The specter of rain washing potentially toxic ash from thousands of burned homes into sensitive Sonoma County watersheds has injected a new sense of urgency to local fire cleanup efforts, with the immediate focus shifting to erosion control needed to safeguard water quality.
The risk comes at the outset of a historic government-funded debris removal program in the region, where the largest and most destructive wildfires that broke out Oct. 8 were finally brought under full containment Tuesday.
With rain in the forecast for Friday and next week, the health of the local watersheds, including 617 streams in fire-affected areas, has become a top priority, officials said.
“We consider it a very high threat,” said Mona Dougherty, a senior water resource control engineer with the North Coast Water Quality Control Board in Santa Rosa. “We are very concerned about the impacts to aquatic life and drinking water.”
The Tubbs and Nuns fires wiped out nearly 7,000 Sonoma County structures, including 2,900 homes in Santa Rosa alone.
Ash and debris from incinerated homes can contain numerous hazardous materials, including asbestos, heavy metals, by-products of burned plastics and other chemicals, according to the Sonoma County Department of Health Services.
While direct human contact with this material poses health risks to humans, the material also poses dangers to waterways, which feed local drinking water supplies and provide valuable habitat for a variety of species, including endangered salmon.
“Drinking water is safe and continually monitored, but because the county’s natural watersheds filter drinking water, it is critically important that ash, debris and other pollutants are prevented from entering stream systems to the maximum extent possible,” stated a joint press release from Sonoma County, the Sonoma County Water Agency and the city of Santa Rosa.
The Water Agency provides Russian River drinking water to 600,000 North Bay residents from Windsor to northern Marin County.
Local governments and other agencies have banded together in a taskforce to ensure measures are in place to prevent harmful runoff into creeks and rivers, said Rita Miller, deputy director of environmental service for Santa Rosa Water. The group’s first meeting was Monday.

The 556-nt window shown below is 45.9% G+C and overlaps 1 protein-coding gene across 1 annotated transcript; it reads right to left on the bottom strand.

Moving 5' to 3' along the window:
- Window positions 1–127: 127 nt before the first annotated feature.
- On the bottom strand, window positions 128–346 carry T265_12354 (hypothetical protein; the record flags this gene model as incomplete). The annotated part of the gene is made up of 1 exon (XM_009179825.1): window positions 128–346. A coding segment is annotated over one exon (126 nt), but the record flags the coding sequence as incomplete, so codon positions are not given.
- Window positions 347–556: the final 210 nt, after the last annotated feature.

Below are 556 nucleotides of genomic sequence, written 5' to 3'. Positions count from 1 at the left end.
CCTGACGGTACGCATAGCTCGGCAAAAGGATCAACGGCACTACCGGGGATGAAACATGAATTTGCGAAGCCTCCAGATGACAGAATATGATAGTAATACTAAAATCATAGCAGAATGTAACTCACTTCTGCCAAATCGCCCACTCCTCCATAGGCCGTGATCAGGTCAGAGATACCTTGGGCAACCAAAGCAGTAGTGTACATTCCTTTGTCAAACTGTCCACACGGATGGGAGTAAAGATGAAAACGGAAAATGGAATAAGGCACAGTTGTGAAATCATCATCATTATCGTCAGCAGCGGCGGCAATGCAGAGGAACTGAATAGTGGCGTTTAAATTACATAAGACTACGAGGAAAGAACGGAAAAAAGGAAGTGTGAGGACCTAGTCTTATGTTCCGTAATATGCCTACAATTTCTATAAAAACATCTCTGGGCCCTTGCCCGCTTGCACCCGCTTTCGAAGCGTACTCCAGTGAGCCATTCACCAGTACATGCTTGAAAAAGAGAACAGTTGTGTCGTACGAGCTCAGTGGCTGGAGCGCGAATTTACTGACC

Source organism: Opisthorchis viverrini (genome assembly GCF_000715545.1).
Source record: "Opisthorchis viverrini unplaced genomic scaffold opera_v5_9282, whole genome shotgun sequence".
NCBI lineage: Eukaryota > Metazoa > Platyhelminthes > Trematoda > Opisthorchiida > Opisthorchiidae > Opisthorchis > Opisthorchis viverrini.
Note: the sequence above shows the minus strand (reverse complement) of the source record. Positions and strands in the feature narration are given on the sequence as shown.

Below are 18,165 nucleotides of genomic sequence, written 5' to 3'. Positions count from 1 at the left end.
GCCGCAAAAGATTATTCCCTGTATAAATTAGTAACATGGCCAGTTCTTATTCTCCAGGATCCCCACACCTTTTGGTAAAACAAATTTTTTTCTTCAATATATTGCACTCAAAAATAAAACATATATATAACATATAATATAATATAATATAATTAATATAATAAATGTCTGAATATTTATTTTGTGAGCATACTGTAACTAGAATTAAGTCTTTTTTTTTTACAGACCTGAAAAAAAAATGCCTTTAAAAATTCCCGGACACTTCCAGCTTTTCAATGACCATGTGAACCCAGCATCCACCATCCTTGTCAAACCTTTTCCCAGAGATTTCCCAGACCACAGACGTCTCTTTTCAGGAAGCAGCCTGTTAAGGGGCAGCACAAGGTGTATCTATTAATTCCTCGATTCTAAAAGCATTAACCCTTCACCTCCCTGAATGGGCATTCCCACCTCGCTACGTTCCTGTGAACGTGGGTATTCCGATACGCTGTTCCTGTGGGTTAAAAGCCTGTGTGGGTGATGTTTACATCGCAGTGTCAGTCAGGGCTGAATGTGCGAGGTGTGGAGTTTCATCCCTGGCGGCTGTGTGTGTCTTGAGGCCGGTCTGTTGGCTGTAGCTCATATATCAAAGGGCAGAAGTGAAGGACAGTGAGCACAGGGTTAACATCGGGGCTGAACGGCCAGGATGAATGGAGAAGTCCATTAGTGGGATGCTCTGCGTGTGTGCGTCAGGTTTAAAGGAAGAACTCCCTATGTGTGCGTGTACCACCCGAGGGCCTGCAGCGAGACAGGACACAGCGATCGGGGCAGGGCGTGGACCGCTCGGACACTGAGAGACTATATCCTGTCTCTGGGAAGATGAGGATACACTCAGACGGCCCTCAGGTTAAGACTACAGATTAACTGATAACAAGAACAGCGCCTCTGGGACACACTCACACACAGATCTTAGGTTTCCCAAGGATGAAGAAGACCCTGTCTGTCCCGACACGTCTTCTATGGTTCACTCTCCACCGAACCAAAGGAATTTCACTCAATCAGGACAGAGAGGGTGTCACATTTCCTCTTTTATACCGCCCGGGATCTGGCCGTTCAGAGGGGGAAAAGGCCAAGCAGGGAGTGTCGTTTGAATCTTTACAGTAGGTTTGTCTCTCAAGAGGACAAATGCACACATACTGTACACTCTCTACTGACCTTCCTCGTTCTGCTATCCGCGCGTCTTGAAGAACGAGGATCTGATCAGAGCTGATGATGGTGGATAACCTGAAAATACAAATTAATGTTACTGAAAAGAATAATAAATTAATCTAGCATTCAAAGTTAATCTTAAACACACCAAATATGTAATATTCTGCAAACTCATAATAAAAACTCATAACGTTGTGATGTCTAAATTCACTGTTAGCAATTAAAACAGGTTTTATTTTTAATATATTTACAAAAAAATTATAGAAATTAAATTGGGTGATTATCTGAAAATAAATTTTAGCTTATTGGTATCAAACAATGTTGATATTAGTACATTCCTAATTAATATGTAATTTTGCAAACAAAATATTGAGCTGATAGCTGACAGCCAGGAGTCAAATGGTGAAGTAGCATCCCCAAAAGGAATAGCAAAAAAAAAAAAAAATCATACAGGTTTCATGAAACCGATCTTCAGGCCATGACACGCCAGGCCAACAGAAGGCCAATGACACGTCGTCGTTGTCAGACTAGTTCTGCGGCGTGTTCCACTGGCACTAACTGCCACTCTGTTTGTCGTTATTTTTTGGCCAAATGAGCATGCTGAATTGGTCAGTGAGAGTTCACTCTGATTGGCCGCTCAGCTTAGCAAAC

To date, Santa Rosa city public works crews have placed 1,500 to 2,000 gravel bags around storm drains in Coffey Park, as well as straw bale weirs in the Fountaingrove area, Miller said.
While those gravel bags might not do much to remove or neutralize toxins and heavy metals, additional wattles with organic material designed to do just that will be added as soon as possible, she said.
The hope is that the upcoming rains will be modest, Miller said.
“We’re super grateful that this rain looks like is to going to be a light to moderate soaking that hopefully will not produce a lot of runoff,” Miller said.
About a quarter of an inch of rain is forecast for Friday evening, with more possible on Sunday, according to AccuWeather. Since Oct. 1, Santa Rosa has received a paltry 0.21 inches, compared to more than 7 inches last year at this time.
Doug Allard, owner of The Wattle Guys, said local water quality officials “have been having a hell of a time getting the wheels moving” but now they seem to have begun taking the threat seriously.
Allard said his manufacturing plant in Petaluma is running full-tilt to produce straw wattles. A one-of-a-kind truck will start making special weighted wattles embedded with organic material Wednesday.
The goal is to keep the material in place until the cleanup efforts can get underway in earnest. The immediate risk, Allard indicated, is damage to riparian habitat and sensitive fish species.
“If we kill off the spawning capacity for salmon, I don’t need to tell you what issues that is going to cause in the future,” Allard said.